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Title: The contribution of new radiocarbon dating pre-treatment techniques to understanding the Middle to Upper Palaeolithic transition in Iberia
Author: Wood, Rachel Elizabeth
ISNI:       0000 0003 6687 7246
Awarding Body: University of Oxford
Current Institution: University of Oxford
Date of Award: 2011
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In the last ten years it has become apparent that the radiocarbon dating method can significantly underestimate the age of samples > 25 ka BP because routine pre-treatment protocols may not remove sufficient contaminants. In response, new pre-treatment protocols have been proposed, and two in particular, ultrafiltration of bone collagen and ABOx-SC of charcoal, show promise. This thesis has tested whether these methods effectively remove contaminants without adding carbon in the laboratory. Subsequently it used them, alongside careful selection of humanly modified material and Bayesian statistical analysis, to test the radiocarbon-based chronology of the Iberian Middle to Upper Palaeolithic transition. Both protocols were found to effectively remove environmental contaminants, but add small amounts of laboratory-derived carbon. Using known age standards, a correction has been calculated for the ultrafiltration protocol to counter the effect of the laboratory-derived carbon. A similar correction could not be made for the ABOx-SC protocol due to uncertainties in the age of the standards and underlying chemical processes. However, the effect of such contamination did not have a significant effect on the chronologies developed for the sites examined in this thesis. 96 new radiocarbon dates have been obtained from the Iberian Middle to Upper Palaeolithic transition. A further 50 dates recovered from the literature and are regarded as reliable. The most alarming finding of this thesis is that routine pre-treatment protocols may cause dates to be underestimated by more than 10 ka 14C years. The implication of offsets of this magnitude in Iberia is significant: whereas a prolonged survival of Neanderthals south of the Ebro valley has been observed in the published dataset, this study could not replicate such ages. Preservation did not allow the arrival of anatomically modern humans to be dated in the south. However, using typological arguments and the chronology constructed for the north of the Peninsula, it is unlikely that they were present in this region before 38,080 – 36,680 cal BP (95% probability). This implies a temporal gap of at least 4,490 – 12,740 cal years, although it is unclear whether this is due to taphonomic factors or is a real period of abandonment. This pattern contrasts to northern areas of the Peninsula where the Aurignacian appears at 42,330 – 40,980 cal BP, shortly postdating the start of the Châtelperronian and end of the Mousterian. It is hoped that the chronology produced will warn against the use of radiocarbon dates produced using poor pre-treatment protocols and has laid the foundations from which a more accurate and more precise chronology can be built in the future.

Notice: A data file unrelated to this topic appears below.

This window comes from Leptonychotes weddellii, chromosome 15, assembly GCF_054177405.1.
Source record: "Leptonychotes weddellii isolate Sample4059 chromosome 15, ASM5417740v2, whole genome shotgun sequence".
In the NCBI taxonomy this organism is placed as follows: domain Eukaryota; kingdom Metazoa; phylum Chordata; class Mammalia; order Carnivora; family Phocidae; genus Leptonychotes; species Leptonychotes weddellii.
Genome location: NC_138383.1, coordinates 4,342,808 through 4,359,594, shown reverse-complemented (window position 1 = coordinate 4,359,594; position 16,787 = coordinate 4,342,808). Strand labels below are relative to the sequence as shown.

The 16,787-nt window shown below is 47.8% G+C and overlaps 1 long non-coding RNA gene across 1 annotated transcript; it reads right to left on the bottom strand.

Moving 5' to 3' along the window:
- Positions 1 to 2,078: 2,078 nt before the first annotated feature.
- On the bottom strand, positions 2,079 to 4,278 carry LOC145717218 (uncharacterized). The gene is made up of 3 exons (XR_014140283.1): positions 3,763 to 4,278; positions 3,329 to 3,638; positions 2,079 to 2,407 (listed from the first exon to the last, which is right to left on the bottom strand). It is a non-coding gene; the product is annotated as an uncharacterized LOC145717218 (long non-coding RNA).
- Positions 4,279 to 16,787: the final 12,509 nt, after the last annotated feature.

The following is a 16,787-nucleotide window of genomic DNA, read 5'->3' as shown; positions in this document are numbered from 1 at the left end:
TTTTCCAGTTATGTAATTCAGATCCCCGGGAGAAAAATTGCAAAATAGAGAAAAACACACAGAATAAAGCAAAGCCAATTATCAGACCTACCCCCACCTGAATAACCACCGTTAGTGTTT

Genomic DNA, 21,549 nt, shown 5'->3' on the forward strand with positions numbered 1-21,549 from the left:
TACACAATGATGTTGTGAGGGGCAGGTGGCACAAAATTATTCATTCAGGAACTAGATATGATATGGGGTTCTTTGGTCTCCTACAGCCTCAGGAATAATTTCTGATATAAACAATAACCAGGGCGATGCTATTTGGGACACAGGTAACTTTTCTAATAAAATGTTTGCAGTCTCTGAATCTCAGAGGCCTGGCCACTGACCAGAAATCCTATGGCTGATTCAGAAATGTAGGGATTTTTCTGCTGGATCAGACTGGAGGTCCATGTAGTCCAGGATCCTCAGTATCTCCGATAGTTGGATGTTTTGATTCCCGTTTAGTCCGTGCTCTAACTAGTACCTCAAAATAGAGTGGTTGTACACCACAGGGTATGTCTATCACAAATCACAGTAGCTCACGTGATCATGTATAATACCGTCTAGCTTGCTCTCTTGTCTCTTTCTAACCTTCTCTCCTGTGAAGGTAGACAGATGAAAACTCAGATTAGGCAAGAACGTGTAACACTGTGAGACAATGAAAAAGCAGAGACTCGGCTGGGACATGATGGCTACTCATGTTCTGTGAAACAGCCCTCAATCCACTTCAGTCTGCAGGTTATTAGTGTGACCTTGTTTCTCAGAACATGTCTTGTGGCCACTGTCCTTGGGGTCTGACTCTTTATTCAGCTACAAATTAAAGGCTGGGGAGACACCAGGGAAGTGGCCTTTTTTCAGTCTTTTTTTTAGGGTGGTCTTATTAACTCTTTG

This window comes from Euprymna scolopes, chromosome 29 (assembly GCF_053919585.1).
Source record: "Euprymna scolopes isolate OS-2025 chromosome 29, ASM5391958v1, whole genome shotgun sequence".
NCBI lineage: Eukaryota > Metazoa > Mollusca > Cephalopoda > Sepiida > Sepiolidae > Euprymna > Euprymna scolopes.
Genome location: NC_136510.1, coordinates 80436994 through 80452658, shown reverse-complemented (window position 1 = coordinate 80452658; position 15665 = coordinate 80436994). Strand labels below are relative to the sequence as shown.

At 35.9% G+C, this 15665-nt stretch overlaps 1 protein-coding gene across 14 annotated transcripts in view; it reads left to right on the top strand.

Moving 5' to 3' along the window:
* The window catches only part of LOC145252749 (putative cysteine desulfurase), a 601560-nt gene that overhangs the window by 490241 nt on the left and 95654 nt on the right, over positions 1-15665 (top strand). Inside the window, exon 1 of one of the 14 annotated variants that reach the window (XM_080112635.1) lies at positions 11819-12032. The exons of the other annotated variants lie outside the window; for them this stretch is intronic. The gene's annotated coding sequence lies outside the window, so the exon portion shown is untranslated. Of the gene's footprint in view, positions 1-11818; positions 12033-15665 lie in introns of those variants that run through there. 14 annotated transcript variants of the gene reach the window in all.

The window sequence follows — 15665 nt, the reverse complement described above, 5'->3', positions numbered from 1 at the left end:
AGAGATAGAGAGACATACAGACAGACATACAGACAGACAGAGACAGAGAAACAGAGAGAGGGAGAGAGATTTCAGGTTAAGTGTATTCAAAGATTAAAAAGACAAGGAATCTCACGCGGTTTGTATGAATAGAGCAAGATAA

Supervisor: Higham, Thomas Sponsor: Natural Environment Research Council
Qualification Name: Thesis (Ph.D.) Qualification Level: Doctoral
EThOS ID:  DOI: Not available
Keywords: Archeology ; Dating ; Archaeology ; Paleolithic ; Palaeolithic ; Radiocarbon ; Neanderthal ; Aurignacian ; Mousterian